10 Nov 2016
Japan: Stability in Abe’s office is crucial to regional security
By David Lang
Word came down late last month that Japan’s Liberal Democratic Party is set to revise its rules to allow party leaders to serve a third consecutive three-year stint. The proposal, to be put before the LDP convention next March, would open the door to extending Prime Minister Shinzo Abe’s tenure beyond September 2018, when he must step down after two terms.
The development could be manna from heaven for Canberra — Tokyo strategic ties and a golden opportunity after the sorry submarine saga that mired the blooming strategic relationship between Australia and Japan this year.
Should the change be confirmed and the LDP retain power, Abe could stay in office through the Tokyo 2020 Olympics, which would make him Japan’s longest-serving post-war prime minister.
With unsettling efficiency, Japan cycled through six prime ministers in six years between 2006 and 2012 — a wild ride Abe himself inaugurated with his one-year high office debut in September 2006. But the second Abe government has brought remarkable stability to the Prime Minister’s office.
Despite a mixed record for his economic policies, Abe’s electoral popularity remains enormous after four years in power. In July, the LDP secured a majority in the Diet’s Upper House to match that which they hold in the Lower House, an achievement not seen since 1989. And a pair of LDP candidates got up in Lower House by-elections last Monday — a strong showing that fuelled speculation of a snap Lower House election early next year to cement the government’s authority.
While Abe has been fortunate to face weak and fragmented opposition forces, he has also made his own luck with an ambitious policy agenda and a personal drive to restore Japan’s “first-tier nation” status.
Abe has sought to modernise and normalise Japan’s foreign and defence policy settings to better meet the realities of a more fractious regional environment. His government has unfurled a suite of reforms across legal, military, institutional and diplomatic arenas aimed at reorienting the country’s strategic posture, moves intended to afford Japan an expanded leadership role in the Asia-Pacific and beyond.
It’s an international agenda that caught the eye of Tony Abbott, who as prime minister boosted our security relationship to a “special strategic partnership”, building on the historic foundation laid by John Howard and strengthened by Julia Gillard. The bilateral bond rests on shared interests, shared values and, increasingly, shared concerns, as Xi Jinping shepherds China’s muscular and provocative foreign policy.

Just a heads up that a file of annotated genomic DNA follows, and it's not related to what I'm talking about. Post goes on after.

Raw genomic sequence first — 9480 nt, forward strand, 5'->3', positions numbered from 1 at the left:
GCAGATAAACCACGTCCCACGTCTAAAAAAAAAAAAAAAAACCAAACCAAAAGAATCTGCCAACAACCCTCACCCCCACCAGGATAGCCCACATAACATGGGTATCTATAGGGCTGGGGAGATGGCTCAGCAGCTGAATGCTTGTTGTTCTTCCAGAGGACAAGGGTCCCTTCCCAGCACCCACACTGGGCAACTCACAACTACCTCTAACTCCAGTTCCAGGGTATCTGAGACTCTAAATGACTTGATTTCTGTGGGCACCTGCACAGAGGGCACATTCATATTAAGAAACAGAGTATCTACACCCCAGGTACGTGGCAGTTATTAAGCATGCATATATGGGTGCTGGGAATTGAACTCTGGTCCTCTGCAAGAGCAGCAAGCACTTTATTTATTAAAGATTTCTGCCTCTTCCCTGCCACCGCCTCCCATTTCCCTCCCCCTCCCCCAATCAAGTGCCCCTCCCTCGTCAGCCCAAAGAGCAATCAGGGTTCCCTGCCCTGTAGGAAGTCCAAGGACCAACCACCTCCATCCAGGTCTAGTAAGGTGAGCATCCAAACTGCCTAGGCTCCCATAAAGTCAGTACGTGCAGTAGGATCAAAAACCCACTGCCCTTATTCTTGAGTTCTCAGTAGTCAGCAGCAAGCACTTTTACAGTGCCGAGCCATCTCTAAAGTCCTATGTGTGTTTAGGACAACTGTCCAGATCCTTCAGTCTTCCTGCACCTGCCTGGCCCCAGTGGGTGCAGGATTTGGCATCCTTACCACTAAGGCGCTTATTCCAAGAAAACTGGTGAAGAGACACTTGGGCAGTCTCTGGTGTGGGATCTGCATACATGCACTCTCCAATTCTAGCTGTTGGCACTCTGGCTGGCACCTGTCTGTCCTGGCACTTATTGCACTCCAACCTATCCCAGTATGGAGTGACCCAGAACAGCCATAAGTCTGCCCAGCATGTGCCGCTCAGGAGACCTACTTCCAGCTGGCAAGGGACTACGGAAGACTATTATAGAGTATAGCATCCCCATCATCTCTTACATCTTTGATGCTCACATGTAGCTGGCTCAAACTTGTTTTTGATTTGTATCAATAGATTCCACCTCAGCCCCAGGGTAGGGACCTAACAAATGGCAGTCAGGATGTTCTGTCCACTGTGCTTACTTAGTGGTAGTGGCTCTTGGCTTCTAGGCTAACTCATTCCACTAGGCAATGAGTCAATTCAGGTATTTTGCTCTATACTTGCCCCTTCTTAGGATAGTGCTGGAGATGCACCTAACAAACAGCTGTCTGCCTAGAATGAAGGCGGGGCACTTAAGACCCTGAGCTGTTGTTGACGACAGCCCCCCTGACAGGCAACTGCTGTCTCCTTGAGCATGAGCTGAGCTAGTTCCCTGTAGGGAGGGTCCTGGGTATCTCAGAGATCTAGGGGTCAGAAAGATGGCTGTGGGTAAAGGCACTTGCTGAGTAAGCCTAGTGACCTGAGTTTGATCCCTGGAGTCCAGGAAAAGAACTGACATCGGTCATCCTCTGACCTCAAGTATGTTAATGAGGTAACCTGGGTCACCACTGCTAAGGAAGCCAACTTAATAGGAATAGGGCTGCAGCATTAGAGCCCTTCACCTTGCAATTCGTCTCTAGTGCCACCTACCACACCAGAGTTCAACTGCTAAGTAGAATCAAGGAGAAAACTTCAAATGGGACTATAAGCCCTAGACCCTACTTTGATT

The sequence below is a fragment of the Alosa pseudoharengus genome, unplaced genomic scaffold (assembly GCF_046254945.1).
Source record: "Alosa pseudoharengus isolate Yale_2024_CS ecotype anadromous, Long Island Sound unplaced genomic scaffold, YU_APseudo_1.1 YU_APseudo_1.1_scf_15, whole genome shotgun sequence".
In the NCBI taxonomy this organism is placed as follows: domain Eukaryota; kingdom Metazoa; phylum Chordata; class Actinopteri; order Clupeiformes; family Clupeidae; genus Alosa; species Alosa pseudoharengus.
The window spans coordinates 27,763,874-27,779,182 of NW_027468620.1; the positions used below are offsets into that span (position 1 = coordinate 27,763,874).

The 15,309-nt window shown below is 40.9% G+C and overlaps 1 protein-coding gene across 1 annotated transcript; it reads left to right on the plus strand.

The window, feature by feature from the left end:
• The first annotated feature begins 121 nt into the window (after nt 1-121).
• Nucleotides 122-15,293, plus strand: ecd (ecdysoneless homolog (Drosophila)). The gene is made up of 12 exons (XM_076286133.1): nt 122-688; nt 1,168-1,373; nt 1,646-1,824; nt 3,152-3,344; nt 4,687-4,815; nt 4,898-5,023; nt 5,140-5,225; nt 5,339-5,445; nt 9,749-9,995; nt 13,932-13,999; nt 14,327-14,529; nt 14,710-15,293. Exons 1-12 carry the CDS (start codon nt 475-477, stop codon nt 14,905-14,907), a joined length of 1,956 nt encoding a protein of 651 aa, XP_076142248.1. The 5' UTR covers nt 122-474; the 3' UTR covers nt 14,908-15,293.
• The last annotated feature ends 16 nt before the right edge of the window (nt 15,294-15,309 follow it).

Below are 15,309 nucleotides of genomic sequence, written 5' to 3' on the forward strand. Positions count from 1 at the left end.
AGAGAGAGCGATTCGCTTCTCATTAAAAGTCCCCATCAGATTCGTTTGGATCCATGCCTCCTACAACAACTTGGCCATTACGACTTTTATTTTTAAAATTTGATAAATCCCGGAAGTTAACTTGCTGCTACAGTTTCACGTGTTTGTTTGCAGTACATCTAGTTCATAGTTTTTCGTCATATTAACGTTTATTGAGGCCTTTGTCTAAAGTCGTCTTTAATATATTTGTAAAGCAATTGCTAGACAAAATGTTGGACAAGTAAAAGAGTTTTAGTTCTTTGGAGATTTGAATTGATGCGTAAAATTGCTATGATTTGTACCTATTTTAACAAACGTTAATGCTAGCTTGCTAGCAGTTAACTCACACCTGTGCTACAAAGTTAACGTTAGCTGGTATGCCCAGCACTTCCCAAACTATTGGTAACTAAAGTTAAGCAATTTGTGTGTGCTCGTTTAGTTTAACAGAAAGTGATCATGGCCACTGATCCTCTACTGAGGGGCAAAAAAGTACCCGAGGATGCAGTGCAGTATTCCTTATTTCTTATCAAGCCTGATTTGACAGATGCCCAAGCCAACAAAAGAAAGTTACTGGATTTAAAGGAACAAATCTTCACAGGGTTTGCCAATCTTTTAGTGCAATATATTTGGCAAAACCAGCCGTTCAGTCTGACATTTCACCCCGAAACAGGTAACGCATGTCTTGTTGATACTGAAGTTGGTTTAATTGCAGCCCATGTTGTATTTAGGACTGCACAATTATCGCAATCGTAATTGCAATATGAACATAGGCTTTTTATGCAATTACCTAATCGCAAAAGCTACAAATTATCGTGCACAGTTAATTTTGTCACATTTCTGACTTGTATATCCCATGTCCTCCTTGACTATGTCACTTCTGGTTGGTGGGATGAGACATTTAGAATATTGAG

Japan faces many challenges: an ageing and shrinking population and a stagnating economy chief among them. Those issues and others have the potential to further foment a reflexive inward focus in Japanese society and a mood that jars with Abe’s internationalist initiatives.
In a paper written for the Australian Strategic Policy Institute, Brad Glosserman of the CSIS Pacific Forum reckons Tokyo must be “given a stake in regional outcomes and pushed to play as prominent a security role as possible … even while its partners remain conscious of the domestic circumstances that create resistance to such initiatives”.
It’s in Australia’s interests to support a responsible, active and forward-leaning Japan that seeks to make a greater contribution to regional security, stability and prosperity. So Canberra’s job is clear: it must think creatively about how to further institutionalise our bilateral security co-operation and further draw Japan out to play a greater security role in our region.
One such opportunity exists in Abe’s ambition to see Japan become a player in the global defence exports market. Japan’s desire to build Australia’s next submarine fleet came unstuck in part due to the country’s inexperience in putting together such bids. While it was an unnecessarily bruising experience for Tokyo, Canberra should seize the moment by encouraging Japan’s nascent efforts. Our mentorship can help Japan build a corporate culture around arms exports, guiding Japanese firms to seek commercial military export opportunities across the region and further afield.
A study released this year by the Japan Centre for International Exchange characterised the Prime Minister’s stable tenure as the exception that proves the rule and that revolving-door leadership is likely to return after Abe.
Such a development would have profound implications for Japan’s ability to sustain a strong international presence as future leaders shrink their policy ambitions guided by caution and continuity. The implications for the Australia- Japan relationship and Japan’s regional role are clear.
The LDP’s proposed rule change would put more time on the clock for the Japanese government to prosecute its domestic and foreign policy agenda. The prospect augurs well for our bilateral relationship and it should spur the Turnbull government and Canberra’s strategic policymakers to redouble their efforts to harness the opportunity of Abe.
David Lang is an analyst at the Australian Strategic Policy Institute, and the founder and chair of the Australia–Japan Youth Dialogue.
Originally published: The Australian. 10 November 2016